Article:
BitCoin is just an example. I’m sure you can think of something else you’re trying to learn. If it’s a person, perhaps a historical figure, why not go straight to the writings of that person and/or of people who were in close contact with them or knew them well? Once you have that grounding, then you can start to work your way outward to third-party sources on that figure. If it’s a language, find someone who speaks the language natively, or even move to a country where that language is predominantly spoken.

In summary: if you want to learn something, get as close as possible, as early as possible, to that thing itself!

And with that, happy 2018, folks! 🎇

Integrate

Connecting new information to old can help you to learn, understand, recall and apply your knowledge.

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Have you ever had a hard time learning about some subject? Perhaps it’s a course you’re studying, perhaps it’s someone at work trying to teach you something.

And they’re talking and talking, and you’re hearing mountains of words and language, and you feel like you’re “drinking from a hosepipe” – i.e. receiving lots of information, but not understanding it, or forgetting it, or getting confused about what it means.

The funny thing is, there are so many things in life that we don’t seem to have any difficulty remembering. Think about the route you take to work or school. You probably don’t have too much difficulty remembering that. You can call to mind the way to the front-door of the house where you live, perhaps the street it’s on, the bus stop you go to and the bus that you take. Or take your circle of friends. You probably recall their names, facts about them, even how you met them (if you weren’t too young to remember).

We are able to remember some kinds of knowledge, and yet we seem to struggle immensely with others.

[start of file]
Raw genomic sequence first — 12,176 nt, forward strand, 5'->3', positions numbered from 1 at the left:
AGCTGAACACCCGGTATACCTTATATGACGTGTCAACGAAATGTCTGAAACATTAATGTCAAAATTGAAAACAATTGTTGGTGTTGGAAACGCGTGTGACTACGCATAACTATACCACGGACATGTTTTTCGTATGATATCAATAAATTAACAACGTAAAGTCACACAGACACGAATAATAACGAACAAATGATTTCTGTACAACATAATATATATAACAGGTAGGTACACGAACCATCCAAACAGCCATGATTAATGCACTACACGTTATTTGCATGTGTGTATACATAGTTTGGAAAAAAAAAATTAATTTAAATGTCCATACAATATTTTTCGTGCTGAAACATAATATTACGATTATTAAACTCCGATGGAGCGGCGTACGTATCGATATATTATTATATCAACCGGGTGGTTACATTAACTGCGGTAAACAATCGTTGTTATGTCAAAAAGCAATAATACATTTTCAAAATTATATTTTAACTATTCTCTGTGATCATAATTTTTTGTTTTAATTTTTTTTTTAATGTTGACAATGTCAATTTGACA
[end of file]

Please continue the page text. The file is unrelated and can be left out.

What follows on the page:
I would like to share one technique I’ve found useful, when a subject seems difficult to learn. I refer to it as “integration”, but there are probably other names for it already.

When I’m hearing some new piece of information and I really want to understand it, I try to connect it to something that I already know. And, especially (if possible) I try to connect it directly to myself, in a way that means something to me.

So, say I’m learning a new fact about how climate works in one particular part of the world, I’ll try to connect that fact to something I already know about climate, or about the world. And I try to discern how that fact is relevant to me, personally.

Often, (at least, initially), I don’t see a connection. It feel like a piece of floating, arbitrary data. And this is where, if possible, I ask questions to try and find that connection. So, if someone’s telling me about a climate phenomenon, I might ask them a question such as: well I thought climate was about ‘X’ or ‘Y’. But this fact you’re telling me about, how does it relate to that? How does the temperature in this place relate to the fact that it’s more humid in the tropics, near the middle of the equator? (A “fact”, or at least, an item of information, that I already grasp.)